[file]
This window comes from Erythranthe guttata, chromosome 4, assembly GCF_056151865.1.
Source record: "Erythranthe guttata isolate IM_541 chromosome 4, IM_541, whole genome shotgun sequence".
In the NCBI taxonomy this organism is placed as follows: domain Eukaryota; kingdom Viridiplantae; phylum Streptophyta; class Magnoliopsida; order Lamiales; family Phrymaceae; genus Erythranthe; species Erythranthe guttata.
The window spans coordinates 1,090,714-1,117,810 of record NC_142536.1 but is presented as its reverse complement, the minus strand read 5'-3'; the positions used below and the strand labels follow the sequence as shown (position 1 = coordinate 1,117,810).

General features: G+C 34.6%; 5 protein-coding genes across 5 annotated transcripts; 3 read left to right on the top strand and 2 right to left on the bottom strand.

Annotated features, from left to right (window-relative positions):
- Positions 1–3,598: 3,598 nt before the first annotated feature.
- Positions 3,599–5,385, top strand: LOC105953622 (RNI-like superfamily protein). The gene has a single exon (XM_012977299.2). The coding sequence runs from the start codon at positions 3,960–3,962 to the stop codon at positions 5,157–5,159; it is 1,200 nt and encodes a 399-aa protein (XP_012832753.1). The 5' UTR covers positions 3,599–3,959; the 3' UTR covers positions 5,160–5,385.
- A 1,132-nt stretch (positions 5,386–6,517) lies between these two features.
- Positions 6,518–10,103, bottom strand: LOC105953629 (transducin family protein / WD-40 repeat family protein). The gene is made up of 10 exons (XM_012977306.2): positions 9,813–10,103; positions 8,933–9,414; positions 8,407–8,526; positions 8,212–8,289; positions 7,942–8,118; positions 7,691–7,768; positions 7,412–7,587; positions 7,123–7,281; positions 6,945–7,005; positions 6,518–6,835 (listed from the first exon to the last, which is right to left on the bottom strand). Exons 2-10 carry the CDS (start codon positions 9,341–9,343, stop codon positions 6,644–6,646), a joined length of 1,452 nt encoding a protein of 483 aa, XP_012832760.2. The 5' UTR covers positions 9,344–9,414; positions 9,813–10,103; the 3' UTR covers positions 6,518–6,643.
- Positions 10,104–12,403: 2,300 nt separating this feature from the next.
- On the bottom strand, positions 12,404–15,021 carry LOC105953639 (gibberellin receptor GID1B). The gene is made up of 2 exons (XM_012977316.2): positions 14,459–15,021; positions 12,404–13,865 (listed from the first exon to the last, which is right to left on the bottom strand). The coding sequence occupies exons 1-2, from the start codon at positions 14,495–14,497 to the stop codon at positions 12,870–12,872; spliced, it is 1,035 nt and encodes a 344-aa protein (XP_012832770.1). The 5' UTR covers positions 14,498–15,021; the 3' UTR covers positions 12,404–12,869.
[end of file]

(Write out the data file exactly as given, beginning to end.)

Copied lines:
This window comes from Erythranthe guttata, chromosome 4, assembly GCF_056151865.1.
Source record: "Erythranthe guttata isolate IM_541 chromosome 4, IM_541, whole genome shotgun sequence".
In the NCBI taxonomy this organism is placed as follows: domain Eukaryota; kingdom Viridiplantae; phylum Streptophyta; class Magnoliopsida; order Lamiales; family Phrymaceae; genus Erythranthe; species Erythranthe guttata.
The window spans coordinates 1,090,714-1,117,810 of record NC_142536.1 but is presented as its reverse complement, the minus strand read 5'-3'; the positions used below and the strand labels follow the sequence as shown (position 1 = coordinate 1,117,810).

General features: G+C 34.6%; 5 protein-coding genes across 5 annotated transcripts; 3 read left to right on the top strand and 2 right to left on the bottom strand.

Annotated features, from left to right (window-relative positions):
- Positions 1–3,598: 3,598 nt before the first annotated feature.
- Positions 3,599–5,385, top strand: LOC105953622 (RNI-like superfamily protein). The gene has a single exon (XM_012977299.2). The coding sequence runs from the start codon at positions 3,960–3,962 to the stop codon at positions 5,157–5,159; it is 1,200 nt and encodes a 399-aa protein (XP_012832753.1). The 5' UTR covers positions 3,599–3,959; the 3' UTR covers positions 5,160–5,385.
- A 1,132-nt stretch (positions 5,386–6,517) lies between these two features.
- Positions 6,518–10,103, bottom strand: LOC105953629 (transducin family protein / WD-40 repeat family protein). The gene is made up of 10 exons (XM_012977306.2): positions 9,813–10,103; positions 8,933–9,414; positions 8,407–8,526; positions 8,212–8,289; positions 7,942–8,118; positions 7,691–7,768; positions 7,412–7,587; positions 7,123–7,281; positions 6,945–7,005; positions 6,518–6,835 (listed from the first exon to the last, which is right to left on the bottom strand). Exons 2-10 carry the CDS (start codon positions 9,341–9,343, stop codon positions 6,644–6,646), a joined length of 1,452 nt encoding a protein of 483 aa, XP_012832760.2. The 5' UTR covers positions 9,344–9,414; positions 9,813–10,103; the 3' UTR covers positions 6,518–6,643.
- Positions 10,104–12,403: 2,300 nt separating this feature from the next.
- On the bottom strand, positions 12,404–15,021 carry LOC105953639 (gibberellin receptor GID1B). The gene is made up of 2 exons (XM_012977316.2): positions 14,459–15,021; positions 12,404–13,865 (listed from the first exon to the last, which is right to left on the bottom strand). The coding sequence occupies exons 1-2, from the start codon at positions 14,495–14,497 to the stop codon at positions 12,870–12,872; spliced, it is 1,035 nt and encodes a 344-aa protein (XP_012832770.1). The 5' UTR covers positions 14,498–15,021; the 3' UTR covers positions 12,404–12,869.